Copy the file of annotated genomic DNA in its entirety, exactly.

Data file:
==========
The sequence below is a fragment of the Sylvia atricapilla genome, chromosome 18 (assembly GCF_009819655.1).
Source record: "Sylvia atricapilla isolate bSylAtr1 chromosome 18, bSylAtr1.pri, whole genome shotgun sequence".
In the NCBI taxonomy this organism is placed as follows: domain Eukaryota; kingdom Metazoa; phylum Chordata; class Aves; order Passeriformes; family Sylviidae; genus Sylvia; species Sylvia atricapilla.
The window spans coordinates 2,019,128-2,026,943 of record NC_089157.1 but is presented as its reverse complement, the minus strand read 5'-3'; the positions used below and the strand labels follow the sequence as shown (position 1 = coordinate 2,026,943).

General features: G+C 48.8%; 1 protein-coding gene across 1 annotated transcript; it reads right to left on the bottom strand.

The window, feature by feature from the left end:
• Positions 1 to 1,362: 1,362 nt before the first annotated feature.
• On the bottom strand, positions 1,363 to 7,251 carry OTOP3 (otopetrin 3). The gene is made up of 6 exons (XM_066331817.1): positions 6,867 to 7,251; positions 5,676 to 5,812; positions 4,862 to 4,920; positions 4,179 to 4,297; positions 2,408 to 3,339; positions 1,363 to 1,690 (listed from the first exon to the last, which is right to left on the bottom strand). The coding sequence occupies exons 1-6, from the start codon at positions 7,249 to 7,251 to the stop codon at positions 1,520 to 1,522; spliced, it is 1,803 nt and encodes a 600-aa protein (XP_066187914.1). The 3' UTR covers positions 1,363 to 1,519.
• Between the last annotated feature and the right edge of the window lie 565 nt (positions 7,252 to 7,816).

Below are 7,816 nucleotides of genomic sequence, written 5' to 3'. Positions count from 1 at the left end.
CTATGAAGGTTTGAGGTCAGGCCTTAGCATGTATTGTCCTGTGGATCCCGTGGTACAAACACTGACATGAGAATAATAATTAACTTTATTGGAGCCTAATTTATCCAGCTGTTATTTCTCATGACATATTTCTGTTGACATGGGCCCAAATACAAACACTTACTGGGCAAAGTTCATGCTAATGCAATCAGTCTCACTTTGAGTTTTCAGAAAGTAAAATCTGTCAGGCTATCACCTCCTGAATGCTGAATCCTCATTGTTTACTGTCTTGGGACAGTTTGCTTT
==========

The sequence below is a fragment of the Sylvia atricapilla genome, chromosome 18 (assembly GCF_009819655.1).
Source record: "Sylvia atricapilla isolate bSylAtr1 chromosome 18, bSylAtr1.pri, whole genome shotgun sequence".
In the NCBI taxonomy this organism is placed as follows: domain Eukaryota; kingdom Metazoa; phylum Chordata; class Aves; order Passeriformes; family Sylviidae; genus Sylvia; species Sylvia atricapilla.
The window spans coordinates 2,019,128-2,026,943 of record NC_089157.1 but is presented as its reverse complement, the minus strand read 5'-3'; the positions used below and the strand labels follow the sequence as shown (position 1 = coordinate 2,026,943).

General features: G+C 48.8%; 1 protein-coding gene across 1 annotated transcript; it reads right to left on the bottom strand.

The window, feature by feature from the left end:
• Positions 1 to 1,362: 1,362 nt before the first annotated feature.
• On the bottom strand, positions 1,363 to 7,251 carry OTOP3 (otopetrin 3). The gene is made up of 6 exons (XM_066331817.1): positions 6,867 to 7,251; positions 5,676 to 5,812; positions 4,862 to 4,920; positions 4,179 to 4,297; positions 2,408 to 3,339; positions 1,363 to 1,690 (listed from the first exon to the last, which is right to left on the bottom strand). The coding sequence occupies exons 1-6, from the start codon at positions 7,249 to 7,251 to the stop codon at positions 1,520 to 1,522; spliced, it is 1,803 nt and encodes a 600-aa protein (XP_066187914.1). The 3' UTR covers positions 1,363 to 1,519.
• Between the last annotated feature and the right edge of the window lie 565 nt (positions 7,252 to 7,816).

Below are 7,816 nucleotides of genomic sequence, written 5' to 3'. Positions count from 1 at the left end.
CTATGAAGGTTTGAGGTCAGGCCTTAGCATGTATTGTCCTGTGGATCCCGTGGTACAAACACTGACATGAGAATAATAATTAACTTTATTGGAGCCTAATTTATCCAGCTGTTATTTCTCATGACATATTTCTGTTGACATGGGCCCAAATACAAACACTTACTGGGCAAAGTTCATGCTAATGCAATCAGTCTCACTTTGAGTTTTCAGAAAGTAAAATCTGTCAGGCTATCACCTCCTGAATGCTGAATCCTCATTGTTTACTGTCTTGGGACAGTTTGCTTT